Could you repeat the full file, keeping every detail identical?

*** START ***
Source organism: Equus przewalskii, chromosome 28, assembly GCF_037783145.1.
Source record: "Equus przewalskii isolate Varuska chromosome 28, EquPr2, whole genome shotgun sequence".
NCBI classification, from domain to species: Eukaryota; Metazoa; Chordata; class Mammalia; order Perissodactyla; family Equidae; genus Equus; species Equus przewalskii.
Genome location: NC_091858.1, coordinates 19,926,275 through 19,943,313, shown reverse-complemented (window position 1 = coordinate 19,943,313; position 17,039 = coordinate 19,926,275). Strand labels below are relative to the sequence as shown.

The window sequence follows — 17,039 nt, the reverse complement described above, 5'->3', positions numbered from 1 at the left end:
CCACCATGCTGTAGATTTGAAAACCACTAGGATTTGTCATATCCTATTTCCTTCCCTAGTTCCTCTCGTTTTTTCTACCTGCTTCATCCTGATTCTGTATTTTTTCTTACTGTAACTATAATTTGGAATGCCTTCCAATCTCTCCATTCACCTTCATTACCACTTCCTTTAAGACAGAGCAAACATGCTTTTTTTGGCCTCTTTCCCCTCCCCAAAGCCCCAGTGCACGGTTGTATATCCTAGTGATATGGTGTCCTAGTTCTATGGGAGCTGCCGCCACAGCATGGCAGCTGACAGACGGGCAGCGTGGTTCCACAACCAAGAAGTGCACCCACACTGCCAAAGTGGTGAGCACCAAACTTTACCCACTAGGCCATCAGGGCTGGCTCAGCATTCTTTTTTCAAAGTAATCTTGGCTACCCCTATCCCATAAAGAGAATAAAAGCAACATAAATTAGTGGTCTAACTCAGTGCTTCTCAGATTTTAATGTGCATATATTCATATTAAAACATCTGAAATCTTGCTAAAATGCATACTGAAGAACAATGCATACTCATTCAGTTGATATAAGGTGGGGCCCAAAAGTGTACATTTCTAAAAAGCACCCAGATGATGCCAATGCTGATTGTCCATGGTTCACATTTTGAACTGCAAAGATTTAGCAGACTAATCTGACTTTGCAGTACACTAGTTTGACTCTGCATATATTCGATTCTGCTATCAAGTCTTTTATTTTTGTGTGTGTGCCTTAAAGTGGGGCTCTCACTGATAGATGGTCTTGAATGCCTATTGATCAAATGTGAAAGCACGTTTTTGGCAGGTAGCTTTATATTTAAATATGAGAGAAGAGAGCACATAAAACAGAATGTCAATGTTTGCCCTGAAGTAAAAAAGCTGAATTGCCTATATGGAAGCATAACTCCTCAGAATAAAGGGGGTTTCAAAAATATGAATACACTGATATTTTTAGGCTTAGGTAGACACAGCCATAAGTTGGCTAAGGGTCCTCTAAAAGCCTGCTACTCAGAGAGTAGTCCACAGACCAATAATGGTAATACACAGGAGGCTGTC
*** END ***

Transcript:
Source organism: Equus przewalskii, chromosome 28, assembly GCF_037783145.1.
Source record: "Equus przewalskii isolate Varuska chromosome 28, EquPr2, whole genome shotgun sequence".
NCBI classification, from domain to species: Eukaryota; Metazoa; Chordata; class Mammalia; order Perissodactyla; family Equidae; genus Equus; species Equus przewalskii.
Genome location: NC_091858.1, coordinates 19,926,275 through 19,943,313, shown reverse-complemented (window position 1 = coordinate 19,943,313; position 17,039 = coordinate 19,926,275). Strand labels below are relative to the sequence as shown.

The window sequence follows — 17,039 nt, the reverse complement described above, 5'->3', positions numbered from 1 at the left end:
CCACCATGCTGTAGATTTGAAAACCACTAGGATTTGTCATATCCTATTTCCTTCCCTAGTTCCTCTCGTTTTTTCTACCTGCTTCATCCTGATTCTGTATTTTTTCTTACTGTAACTATAATTTGGAATGCCTTCCAATCTCTCCATTCACCTTCATTACCACTTCCTTTAAGACAGAGCAAACATGCTTTTTTTGGCCTCTTTCCCCTCCCCAAAGCCCCAGTGCACGGTTGTATATCCTAGTGATATGGTGTCCTAGTTCTATGGGAGCTGCCGCCACAGCATGGCAGCTGACAGACGGGCAGCGTGGTTCCACAACCAAGAAGTGCACCCACACTGCCAAAGTGGTGAGCACCAAACTTTACCCACTAGGCCATCAGGGCTGGCTCAGCATTCTTTTTTCAAAGTAATCTTGGCTACCCCTATCCCATAAAGAGAATAAAAGCAACATAAATTAGTGGTCTAACTCAGTGCTTCTCAGATTTTAATGTGCATATATTCATATTAAAACATCTGAAATCTTGCTAAAATGCATACTGAAGAACAATGCATACTCATTCAGTTGATATAAGGTGGGGCCCAAAAGTGTACATTTCTAAAAAGCACCCAGATGATGCCAATGCTGATTGTCCATGGTTCACATTTTGAACTGCAAAGATTTAGCAGACTAATCTGACTTTGCAGTACACTAGTTTGACTCTGCATATATTCGATTCTGCTATCAAGTCTTTTATTTTTGTGTGTGTGCCTTAAAGTGGGGCTCTCACTGATAGATGGTCTTGAATGCCTATTGATCAAATGTGAAAGCACGTTTTTGGCAGGTAGCTTTATATTTAAATATGAGAGAAGAGAGCACATAAAACAGAATGTCAATGTTTGCCCTGAAGTAAAAAAGCTGAATTGCCTATATGGAAGCATAACTCCTCAGAATAAAGGGGGTTTCAAAAATATGAATACACTGATATTTTTAGGCTTAGGTAGACACAGCCATAAGTTGGCTAAGGGTCCTCTAAAAGCCTGCTACTCAGAGAGTAGTCCACAGACCAATAATGGTAATACACAGGAGGCTGTC